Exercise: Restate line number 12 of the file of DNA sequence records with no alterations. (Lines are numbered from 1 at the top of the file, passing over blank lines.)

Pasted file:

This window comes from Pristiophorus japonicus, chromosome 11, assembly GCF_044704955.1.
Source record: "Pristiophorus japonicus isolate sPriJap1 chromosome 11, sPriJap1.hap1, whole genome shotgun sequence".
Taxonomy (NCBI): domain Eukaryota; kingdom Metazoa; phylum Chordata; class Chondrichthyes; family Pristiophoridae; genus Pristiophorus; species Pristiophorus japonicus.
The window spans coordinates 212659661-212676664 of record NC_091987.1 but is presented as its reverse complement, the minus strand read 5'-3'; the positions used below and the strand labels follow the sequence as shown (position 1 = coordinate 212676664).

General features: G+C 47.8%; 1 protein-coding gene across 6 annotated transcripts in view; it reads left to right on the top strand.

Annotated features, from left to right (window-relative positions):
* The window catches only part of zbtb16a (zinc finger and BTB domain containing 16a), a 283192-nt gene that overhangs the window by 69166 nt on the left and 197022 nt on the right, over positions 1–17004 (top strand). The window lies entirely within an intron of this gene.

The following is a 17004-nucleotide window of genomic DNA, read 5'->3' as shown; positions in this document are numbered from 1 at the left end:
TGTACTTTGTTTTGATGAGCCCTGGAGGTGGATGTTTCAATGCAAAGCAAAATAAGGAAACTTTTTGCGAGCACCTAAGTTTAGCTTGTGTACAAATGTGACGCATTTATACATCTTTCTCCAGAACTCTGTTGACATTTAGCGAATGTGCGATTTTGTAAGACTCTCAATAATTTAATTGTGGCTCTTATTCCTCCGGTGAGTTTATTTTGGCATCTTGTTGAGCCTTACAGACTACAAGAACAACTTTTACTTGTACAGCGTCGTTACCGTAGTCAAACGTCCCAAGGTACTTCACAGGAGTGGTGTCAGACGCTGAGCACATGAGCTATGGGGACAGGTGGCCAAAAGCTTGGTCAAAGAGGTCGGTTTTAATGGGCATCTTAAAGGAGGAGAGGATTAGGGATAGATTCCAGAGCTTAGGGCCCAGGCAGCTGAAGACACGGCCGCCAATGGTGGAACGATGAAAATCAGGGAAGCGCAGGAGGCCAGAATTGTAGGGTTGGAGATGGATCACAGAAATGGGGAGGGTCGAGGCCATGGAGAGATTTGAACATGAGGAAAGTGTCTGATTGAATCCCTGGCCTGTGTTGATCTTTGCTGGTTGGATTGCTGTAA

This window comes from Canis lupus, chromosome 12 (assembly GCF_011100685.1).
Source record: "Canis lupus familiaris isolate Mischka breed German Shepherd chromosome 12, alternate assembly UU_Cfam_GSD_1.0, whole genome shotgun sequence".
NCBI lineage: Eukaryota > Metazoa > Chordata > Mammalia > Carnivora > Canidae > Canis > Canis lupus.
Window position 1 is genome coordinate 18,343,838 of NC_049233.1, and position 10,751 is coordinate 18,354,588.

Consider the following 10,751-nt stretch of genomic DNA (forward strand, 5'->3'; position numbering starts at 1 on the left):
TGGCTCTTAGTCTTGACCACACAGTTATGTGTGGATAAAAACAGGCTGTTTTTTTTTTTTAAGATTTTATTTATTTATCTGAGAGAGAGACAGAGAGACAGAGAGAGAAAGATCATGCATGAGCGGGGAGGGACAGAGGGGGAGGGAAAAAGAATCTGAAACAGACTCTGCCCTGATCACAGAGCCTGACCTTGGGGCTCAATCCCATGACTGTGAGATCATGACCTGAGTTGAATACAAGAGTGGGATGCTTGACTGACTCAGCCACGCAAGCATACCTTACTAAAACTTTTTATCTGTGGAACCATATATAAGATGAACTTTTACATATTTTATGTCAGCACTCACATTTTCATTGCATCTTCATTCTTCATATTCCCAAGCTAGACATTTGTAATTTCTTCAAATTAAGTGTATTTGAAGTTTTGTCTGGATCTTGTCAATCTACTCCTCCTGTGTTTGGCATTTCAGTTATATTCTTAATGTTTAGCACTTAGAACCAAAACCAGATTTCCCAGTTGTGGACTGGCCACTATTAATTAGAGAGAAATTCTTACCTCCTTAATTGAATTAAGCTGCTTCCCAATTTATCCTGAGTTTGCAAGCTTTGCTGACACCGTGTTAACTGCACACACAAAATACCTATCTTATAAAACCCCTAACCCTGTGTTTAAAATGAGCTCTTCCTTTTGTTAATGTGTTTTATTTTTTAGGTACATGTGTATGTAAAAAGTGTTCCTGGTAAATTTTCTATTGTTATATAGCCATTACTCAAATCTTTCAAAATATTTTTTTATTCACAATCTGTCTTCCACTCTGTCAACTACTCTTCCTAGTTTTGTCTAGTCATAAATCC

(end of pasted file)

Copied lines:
NCBI lineage: Eukaryota > Metazoa > Chordata > Mammalia > Carnivora > Canidae > Canis > Canis lupus.